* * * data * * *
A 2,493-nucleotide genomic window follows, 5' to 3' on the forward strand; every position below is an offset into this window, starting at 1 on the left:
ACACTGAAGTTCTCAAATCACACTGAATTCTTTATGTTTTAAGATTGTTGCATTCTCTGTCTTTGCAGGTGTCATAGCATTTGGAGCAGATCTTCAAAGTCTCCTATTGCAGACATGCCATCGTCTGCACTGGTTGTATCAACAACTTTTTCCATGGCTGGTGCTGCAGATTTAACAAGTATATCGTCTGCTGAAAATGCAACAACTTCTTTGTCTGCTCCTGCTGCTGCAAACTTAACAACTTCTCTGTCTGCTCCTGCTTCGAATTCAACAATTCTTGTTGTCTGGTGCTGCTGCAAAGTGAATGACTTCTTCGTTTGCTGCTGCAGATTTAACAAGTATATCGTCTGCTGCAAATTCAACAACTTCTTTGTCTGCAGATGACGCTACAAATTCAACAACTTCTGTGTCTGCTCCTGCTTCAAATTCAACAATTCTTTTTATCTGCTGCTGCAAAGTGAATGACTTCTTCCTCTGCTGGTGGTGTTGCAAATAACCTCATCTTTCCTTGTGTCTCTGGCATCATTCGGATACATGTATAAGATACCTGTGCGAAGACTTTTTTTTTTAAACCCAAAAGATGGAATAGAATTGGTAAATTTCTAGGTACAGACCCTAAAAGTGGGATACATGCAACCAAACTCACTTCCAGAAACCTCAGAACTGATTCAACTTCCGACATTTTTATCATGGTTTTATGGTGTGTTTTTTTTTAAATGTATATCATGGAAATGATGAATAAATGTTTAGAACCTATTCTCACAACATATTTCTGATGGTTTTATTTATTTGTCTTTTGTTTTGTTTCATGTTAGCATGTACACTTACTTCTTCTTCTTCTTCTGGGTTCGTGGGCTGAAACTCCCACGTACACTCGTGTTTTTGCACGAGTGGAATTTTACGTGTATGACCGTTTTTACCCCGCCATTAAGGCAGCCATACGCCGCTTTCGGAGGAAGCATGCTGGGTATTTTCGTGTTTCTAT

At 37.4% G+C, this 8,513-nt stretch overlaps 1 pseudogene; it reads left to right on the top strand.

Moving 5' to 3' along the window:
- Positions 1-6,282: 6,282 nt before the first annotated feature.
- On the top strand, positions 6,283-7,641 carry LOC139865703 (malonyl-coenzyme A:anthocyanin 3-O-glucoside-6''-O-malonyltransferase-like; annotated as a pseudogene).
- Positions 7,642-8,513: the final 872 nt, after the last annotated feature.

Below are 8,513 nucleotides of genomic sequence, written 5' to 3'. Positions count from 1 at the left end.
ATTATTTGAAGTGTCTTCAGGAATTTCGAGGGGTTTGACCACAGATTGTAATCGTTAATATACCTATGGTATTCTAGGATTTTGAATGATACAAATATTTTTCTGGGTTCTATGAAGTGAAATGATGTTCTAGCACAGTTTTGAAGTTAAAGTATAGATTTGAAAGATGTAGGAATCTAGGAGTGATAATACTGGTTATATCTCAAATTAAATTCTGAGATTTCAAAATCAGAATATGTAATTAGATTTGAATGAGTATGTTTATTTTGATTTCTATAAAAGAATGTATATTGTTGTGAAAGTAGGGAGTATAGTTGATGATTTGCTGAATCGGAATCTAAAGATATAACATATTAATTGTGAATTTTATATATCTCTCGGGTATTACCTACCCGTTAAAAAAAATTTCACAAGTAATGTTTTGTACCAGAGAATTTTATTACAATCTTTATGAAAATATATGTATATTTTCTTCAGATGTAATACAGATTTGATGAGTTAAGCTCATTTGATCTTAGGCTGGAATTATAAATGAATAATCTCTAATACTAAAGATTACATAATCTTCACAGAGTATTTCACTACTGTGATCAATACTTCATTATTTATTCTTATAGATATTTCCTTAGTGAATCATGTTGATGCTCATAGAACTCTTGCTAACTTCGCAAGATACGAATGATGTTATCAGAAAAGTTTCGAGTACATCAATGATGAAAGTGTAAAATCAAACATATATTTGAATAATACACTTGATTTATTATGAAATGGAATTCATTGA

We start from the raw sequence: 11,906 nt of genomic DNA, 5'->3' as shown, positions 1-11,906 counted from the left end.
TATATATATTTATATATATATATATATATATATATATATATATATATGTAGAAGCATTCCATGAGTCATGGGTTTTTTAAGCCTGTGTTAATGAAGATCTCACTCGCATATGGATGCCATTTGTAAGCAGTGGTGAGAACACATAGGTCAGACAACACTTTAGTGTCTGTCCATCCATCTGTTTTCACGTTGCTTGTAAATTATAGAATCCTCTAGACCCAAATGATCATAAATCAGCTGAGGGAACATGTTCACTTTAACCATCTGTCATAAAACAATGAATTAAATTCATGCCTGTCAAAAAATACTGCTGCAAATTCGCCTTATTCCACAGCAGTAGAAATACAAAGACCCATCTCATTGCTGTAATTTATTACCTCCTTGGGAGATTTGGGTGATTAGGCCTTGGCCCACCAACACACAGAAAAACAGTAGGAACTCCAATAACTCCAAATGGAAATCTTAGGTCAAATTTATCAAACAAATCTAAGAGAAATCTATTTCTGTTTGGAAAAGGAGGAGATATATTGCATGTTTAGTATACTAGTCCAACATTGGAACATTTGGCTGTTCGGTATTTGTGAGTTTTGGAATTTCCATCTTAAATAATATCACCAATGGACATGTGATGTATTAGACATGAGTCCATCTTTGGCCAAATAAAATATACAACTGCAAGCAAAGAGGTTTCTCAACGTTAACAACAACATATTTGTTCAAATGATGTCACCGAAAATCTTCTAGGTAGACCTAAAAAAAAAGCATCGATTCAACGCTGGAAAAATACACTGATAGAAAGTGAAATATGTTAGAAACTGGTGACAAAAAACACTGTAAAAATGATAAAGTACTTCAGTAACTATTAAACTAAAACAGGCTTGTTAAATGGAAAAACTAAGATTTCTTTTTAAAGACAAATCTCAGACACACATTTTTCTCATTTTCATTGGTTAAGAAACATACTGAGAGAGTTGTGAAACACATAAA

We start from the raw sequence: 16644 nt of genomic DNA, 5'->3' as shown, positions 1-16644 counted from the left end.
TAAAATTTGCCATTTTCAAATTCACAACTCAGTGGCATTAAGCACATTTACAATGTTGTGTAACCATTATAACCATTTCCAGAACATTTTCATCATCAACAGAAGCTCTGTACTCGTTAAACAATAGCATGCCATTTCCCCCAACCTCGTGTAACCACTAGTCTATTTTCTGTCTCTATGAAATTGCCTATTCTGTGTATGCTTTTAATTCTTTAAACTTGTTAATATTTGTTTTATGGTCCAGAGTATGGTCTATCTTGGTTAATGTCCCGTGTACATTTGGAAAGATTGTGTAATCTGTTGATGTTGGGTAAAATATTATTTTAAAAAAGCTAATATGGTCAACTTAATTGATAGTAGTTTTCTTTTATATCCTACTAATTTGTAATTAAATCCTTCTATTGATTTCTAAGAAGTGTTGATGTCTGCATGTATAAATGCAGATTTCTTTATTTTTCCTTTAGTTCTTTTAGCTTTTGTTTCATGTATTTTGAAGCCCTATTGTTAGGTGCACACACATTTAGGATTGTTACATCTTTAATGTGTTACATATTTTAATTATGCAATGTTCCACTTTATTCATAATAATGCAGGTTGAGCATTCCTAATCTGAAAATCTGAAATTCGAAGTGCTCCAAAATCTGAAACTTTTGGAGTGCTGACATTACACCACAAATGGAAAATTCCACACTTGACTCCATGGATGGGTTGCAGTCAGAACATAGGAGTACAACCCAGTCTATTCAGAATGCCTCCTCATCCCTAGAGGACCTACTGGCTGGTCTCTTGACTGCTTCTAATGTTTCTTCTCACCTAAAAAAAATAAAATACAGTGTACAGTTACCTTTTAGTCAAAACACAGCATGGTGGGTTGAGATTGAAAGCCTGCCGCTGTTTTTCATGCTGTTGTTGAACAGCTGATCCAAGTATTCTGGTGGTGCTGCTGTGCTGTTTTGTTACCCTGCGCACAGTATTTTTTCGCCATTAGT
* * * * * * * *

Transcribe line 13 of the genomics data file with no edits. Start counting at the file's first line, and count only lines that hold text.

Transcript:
TAAAATTTGCCATTTTCAAATTCACAACTCAGTGGCATTAAGCACATTTACAATGTTGTGTAACCATTATAACCATTTCCAGAACATTTTCATCATCAACAGAAGCTCTGTACTCGTTAAACAATAGCATGCCATTTCCCCCAACCTCGTGTAACCACTAGTCTATTTTCTGTCTCTATGAAATTGCCTATTCTGTGTATGCTTTTAATTCTTTAAACTTGTTAATATTTGTTTTATGGTCCAGAGTATGGTCTATCTTGGTTAATGTCCCGTGTACATTTGGAAAGATTGTGTAATCTGTTGATGTTGGGTAAAATATTATTTTAAAAAAGCTAATATGGTCAACTTAATTGATAGTAGTTTTCTTTTATATCCTACTAATTTGTAATTAAATCCTTCTATTGATTTCTAAGAAGTGTTGATGTCTGCATGTATAAATGCAGATTTCTTTATTTTTCCTTTAGTTCTTTTAGCTTTTGTTTCATGTATTTTGAAGCCCTATTGTTAGGTGCACACACATTTAGGATTGTTACATCTTTAATGTGTTACATATTTTAATTATGCAATGTTCCACTTTATTCATAATAATGCAGGTTGAGCATTCCTAATCTGAAAATCTGAAATTCGAAGTGCTCCAAAATCTGAAACTTTTGGAGTGCTGACATTACACCACAAATGGAAAATTCCACACTTGACTCCATGGATGGGTTGCAGTCAGAACATAGGAGTACAACCCAGTCTATTCAGAATGCCTCCTCATCCCTAGAGGACCTACTGGCTGGTCTCTTGACTGCTTCTAATGTTTCTTCTCACCTAAAAAAAATAAAATACAGTGTACAGTTACCTTTTAGTCAAAACACAGCATGGTGGGTTGAGATTGAAAGCCTGCCGCTGTTTTTCATGCTGTTGTTGAACAGCTGATCCAAGTATTCTGGTGGTGCTGCTGTGCTGTTTTGTTACCCTGCGCACAGTATTTTTTCGCCATTAGT